Once the U.S. presidential primary season winds down, both parties will turn their attention to the general election in November, when a Democratic candidate will face President Bush, a Republican.
California, with 35 million people, is the most populous U.S. state. It is one-third Hispanic and more than 10 percent Asian-American. Combined with other minority groups, they form a majority.
One-quarter of Californians are first-generation immigrants, and many become naturalized U.S. citizens. After meeting residence requirements, they go through an interview, answering questions about U.S. government and history, then take part in a naturalization ceremony.
At a recent ceremony at the Los Angeles county fairgrounds, 3,000 immigrants were sworn in as citizens.
Newly naturalized citizen Mona Boutros comes from Egypt and has been in the United States for seven years.
Ms. Boutros asked for a voter registration form at the ceremony, but said she hasn't yet decided which party or candidates to support.
"Almost, but I'm just reviewing all the issues that are going around, and I don't want to make the decision until I'm fully, completely convinced that this is what I want to register to vote for," she said.
Outside, members of political parties worked to recruit new voters.
"Welcome to register with the Republican Party," said a recruiter.
A Chinese-American man, speaking English and Mandarin, urges people to register Republican. Volunteers explain that Republicans believe in keeping taxes low and government small and efficient.
Nearby, a Spanish-speaking volunteer helps those who want to register as Democrats.
New voters can register with a party affiliation, or declare themselves independent voters. Whatever they choose, they are free to vote for any candidate or party in the general election.
Some, like Mona Boutros, are weighing the issues: the economy, taxes, and terrorism, for example. Mexican-born Manuel Irigoyen has already decided. He is registering as a Democrat.
"Because I want to vote against Bush," he explained. "Yes. No more wars."
Blanca Figueroa, the mayor of the small industrial city of South El Monte in eastern Los Angeles county, is a Democrat but holds a nonpartisan office. A Mexican American, she was born and raised in this town of 20,000, whose population is mostly Hispanic, with minorities of Chinese and Vietnamese Americans. She says the concerns of her residents are mostly economic.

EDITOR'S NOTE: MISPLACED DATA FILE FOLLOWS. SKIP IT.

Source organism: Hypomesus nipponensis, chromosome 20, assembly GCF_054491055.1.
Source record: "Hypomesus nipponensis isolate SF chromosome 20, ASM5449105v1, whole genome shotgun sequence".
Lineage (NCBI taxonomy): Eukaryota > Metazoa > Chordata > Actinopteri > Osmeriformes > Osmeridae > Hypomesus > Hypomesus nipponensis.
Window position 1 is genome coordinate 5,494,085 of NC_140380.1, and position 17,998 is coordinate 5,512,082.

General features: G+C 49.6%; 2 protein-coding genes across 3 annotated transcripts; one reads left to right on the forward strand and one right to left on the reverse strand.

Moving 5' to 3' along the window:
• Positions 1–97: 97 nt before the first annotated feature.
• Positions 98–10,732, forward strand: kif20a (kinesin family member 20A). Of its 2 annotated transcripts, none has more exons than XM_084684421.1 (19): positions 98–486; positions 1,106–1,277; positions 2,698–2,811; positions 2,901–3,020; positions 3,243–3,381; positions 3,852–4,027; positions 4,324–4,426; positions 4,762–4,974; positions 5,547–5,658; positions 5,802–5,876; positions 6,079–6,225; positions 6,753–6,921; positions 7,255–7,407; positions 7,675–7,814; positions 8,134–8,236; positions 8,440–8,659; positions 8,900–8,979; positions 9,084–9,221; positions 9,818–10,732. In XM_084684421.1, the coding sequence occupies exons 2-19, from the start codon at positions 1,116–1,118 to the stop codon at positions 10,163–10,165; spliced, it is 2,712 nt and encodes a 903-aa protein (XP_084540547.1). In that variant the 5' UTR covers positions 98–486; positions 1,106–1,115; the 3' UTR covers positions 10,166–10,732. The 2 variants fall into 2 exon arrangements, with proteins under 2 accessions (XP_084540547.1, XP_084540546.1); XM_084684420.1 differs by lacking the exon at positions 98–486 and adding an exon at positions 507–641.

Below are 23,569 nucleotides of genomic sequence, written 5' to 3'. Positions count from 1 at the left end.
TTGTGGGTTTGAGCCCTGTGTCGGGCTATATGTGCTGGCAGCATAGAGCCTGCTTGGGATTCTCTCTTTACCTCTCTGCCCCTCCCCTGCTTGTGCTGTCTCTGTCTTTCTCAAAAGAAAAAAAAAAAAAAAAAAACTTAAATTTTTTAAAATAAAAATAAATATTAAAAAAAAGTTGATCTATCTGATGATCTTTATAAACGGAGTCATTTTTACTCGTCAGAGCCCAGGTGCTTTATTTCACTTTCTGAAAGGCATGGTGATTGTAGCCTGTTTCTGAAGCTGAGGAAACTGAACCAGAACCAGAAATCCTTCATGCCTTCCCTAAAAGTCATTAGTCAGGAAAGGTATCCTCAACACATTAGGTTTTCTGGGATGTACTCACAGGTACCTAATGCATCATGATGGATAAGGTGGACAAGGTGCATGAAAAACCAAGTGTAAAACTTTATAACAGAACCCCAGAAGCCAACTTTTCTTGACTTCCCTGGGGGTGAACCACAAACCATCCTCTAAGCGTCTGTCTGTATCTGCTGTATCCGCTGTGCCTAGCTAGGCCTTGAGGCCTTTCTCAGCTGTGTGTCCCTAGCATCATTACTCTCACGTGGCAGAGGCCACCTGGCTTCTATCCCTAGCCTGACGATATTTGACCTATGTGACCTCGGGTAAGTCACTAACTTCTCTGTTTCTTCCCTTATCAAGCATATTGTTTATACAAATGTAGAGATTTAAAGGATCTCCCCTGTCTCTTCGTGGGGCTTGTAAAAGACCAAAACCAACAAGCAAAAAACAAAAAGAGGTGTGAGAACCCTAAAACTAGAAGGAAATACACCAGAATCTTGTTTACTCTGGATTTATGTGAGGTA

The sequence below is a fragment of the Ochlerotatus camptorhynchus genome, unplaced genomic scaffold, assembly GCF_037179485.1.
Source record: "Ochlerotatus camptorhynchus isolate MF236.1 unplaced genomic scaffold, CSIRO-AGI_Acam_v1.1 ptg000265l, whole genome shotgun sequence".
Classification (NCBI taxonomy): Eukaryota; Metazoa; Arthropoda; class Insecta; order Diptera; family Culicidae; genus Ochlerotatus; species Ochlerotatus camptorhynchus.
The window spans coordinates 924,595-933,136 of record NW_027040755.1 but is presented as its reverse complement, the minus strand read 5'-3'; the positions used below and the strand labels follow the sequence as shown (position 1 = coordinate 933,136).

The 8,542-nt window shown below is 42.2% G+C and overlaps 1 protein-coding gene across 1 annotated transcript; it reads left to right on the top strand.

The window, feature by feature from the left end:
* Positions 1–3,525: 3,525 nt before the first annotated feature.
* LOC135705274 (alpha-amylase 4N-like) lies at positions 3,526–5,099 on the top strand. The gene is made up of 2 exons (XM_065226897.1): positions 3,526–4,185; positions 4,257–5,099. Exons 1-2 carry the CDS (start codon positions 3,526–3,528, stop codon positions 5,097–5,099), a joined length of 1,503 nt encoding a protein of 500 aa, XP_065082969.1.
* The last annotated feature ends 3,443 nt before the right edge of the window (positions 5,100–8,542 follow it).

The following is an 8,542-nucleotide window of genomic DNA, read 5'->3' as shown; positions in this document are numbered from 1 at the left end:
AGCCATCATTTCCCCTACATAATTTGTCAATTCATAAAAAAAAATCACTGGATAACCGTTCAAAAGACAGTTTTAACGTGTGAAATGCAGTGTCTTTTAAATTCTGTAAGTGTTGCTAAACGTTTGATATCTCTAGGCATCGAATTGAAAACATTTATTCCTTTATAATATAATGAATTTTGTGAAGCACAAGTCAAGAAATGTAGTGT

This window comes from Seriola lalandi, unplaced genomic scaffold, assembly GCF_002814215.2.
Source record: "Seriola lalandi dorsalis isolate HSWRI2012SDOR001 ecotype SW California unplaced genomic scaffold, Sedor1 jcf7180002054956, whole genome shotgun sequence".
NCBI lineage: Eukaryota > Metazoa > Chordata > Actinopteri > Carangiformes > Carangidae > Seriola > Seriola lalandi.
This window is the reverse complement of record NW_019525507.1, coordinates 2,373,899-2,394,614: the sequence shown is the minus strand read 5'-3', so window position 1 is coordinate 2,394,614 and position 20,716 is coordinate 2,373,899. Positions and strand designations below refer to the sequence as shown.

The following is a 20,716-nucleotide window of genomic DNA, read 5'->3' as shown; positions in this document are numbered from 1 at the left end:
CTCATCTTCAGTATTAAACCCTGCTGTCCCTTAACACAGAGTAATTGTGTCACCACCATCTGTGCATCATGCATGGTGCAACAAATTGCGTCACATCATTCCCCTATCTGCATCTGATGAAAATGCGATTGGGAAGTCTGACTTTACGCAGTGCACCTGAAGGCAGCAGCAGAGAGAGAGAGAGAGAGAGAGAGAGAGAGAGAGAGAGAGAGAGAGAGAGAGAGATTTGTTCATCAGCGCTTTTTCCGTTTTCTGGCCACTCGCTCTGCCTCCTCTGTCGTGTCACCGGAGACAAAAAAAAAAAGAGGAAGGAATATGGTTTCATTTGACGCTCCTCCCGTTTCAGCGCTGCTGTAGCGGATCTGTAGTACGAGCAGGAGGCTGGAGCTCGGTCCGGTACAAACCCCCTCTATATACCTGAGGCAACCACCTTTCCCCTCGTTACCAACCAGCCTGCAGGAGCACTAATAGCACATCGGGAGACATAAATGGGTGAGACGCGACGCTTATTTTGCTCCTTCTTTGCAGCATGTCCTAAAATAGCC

"We have a lot of jobs that are leaving California, going to Canada, to Mexico, and we need those jobs," she said. "We need those tax dollars. I need that for my social services in my city. I need that for our Sheriff's department and to get protection we need in our city."
Local businessman John Lawrence manufactures equipment that makes tortillas, pita, and other types of flat bread for the ethnic market and for export. He employs more than 200 workers.
He says politicians sometimes visit his plant, and they get a lot of comments from the workers.
"They do come by," he said. "You know, we're vocal. And I'd like them to do something about immigration."
Mr. Lawrence draws on a labor pool of immigrants, and nearly all of his employees are Hispanic. He would like to see provisions for illegal immigrants who working in the country to have access to citizenship. He says the temporary worker program that President Bush is proposing doesn't go far enough, and he doesn't think the Democrats are addressing the issue either.
Antonio Villaraigosa, a Democratic council member in Los Angeles and the former speaker of the California assembly, says the concerns of immigrants are setting the agenda in cities like Los Angeles. He said both parties are wise to target potential ethnic voters, particularly Hispanics.
"We're the fastest growing demographic group in the nation," said Mr. Villaraigosa. "We're also that group that's very much moving toward citizenship and voting."
He said the Hispanic vote is important in battleground states like Florida, which swung the election in favor of President Bush four years ago.
California Secretary of State Kevin Shelley, the state's top election official, says participation rates in elections are declining. About half of the voting-age population in the United States typically does not vote in a presidential election.
"I think it's a challenge, not only for myself as California's chief election office, but for all secretaries of state throughout the country to redouble our efforts to get people excited about the process, whether it be to improve technology, to provide reasons to get people to register," he said. "It's of crucial importance."
The major political parties are trying to get that message out.